No one raises their hands, so my brother stands up with a white sheet of paper in hand that looks like he’s scribbled and erased everything from it about twenty times. He goes over where everyone else will be staying. I kind of zone out for this and end up staring at my coke. Maybe I’m avoiding thinking about all of these changes. They feel really sudden. The rest of my booth probably feels the same way. Michael has his head down, scrolling through instagram. Stephany is tearing up a straw rapper, and Wyatt is staring at the wall on the other side of the room, slightly moving his lips like he’s trying to finish a math problem. Someone’s arguing with Buck about where they want to sleep, and someone else says something to contract them. Someone insults another person. None of us are phased. And I look back at my coke, but I’m not thirsty anymore.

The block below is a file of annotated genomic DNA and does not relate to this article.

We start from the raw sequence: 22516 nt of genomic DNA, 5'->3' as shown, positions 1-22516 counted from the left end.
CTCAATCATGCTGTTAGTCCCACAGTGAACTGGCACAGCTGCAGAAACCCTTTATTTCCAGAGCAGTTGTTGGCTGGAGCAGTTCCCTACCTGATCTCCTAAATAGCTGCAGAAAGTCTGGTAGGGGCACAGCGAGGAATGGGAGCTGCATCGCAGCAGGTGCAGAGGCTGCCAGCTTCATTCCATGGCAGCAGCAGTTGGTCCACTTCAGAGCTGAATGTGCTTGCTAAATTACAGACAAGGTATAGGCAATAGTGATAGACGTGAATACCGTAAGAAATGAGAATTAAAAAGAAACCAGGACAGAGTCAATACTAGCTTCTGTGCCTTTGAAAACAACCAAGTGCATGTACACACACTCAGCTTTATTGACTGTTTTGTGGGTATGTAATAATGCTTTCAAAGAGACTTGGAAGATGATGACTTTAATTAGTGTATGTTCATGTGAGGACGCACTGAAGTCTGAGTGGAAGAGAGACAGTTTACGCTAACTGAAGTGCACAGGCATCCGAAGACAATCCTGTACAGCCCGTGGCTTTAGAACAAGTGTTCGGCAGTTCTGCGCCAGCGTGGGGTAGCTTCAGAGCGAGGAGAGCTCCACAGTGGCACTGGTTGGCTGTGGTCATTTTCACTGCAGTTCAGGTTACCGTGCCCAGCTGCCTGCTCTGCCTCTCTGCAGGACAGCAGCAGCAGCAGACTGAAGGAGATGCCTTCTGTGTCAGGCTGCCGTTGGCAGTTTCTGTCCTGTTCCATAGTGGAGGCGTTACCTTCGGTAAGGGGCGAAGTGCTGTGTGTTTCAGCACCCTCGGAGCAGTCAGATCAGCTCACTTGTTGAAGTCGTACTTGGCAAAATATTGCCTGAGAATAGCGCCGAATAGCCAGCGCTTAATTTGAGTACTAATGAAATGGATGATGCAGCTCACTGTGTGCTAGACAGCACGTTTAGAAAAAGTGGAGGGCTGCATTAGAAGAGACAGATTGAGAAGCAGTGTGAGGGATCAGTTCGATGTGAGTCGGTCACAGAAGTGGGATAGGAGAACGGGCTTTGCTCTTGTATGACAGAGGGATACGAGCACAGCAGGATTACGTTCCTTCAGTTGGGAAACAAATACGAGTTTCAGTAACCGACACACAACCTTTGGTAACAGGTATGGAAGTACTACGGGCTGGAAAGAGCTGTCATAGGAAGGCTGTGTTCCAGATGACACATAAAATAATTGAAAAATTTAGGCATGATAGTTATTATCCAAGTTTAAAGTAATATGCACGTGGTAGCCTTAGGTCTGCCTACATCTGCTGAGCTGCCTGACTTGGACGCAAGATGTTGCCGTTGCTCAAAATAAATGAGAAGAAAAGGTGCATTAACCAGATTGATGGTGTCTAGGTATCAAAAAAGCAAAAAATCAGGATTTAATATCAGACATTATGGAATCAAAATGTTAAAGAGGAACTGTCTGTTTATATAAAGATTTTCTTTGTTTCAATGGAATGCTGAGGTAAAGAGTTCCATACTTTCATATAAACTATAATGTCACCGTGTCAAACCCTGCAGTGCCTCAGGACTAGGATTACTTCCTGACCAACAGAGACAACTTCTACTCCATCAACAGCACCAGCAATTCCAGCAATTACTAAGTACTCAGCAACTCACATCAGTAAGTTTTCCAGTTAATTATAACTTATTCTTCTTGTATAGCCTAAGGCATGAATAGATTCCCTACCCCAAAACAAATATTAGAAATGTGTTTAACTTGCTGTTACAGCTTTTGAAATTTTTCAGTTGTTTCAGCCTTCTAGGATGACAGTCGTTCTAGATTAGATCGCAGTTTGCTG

I walk into Whit’s End feeling like a criminal. I heard from Wyatt that a lot of people are moving in when restrictions begin. I know I shouldn’t move in with them, and I already feel this isolation process begin. Soon I won’t be seen as one of them at all, and not because of my bad decisions, but because of my status. Connie is smiling with a pen in her hand, writing something in a notebook in front of a booth of teenagers. Wyatt’s the first one to see me. Connie’s eyes follow suit and they quickly jump to the clock on her wrist and toward the Kidz Radio studio. She gives the kids a small smile,
“Just write down whatever comes to mind. Eugene won’t admit how big our budget is.”
She walks past me,
“Let’s get this over with.”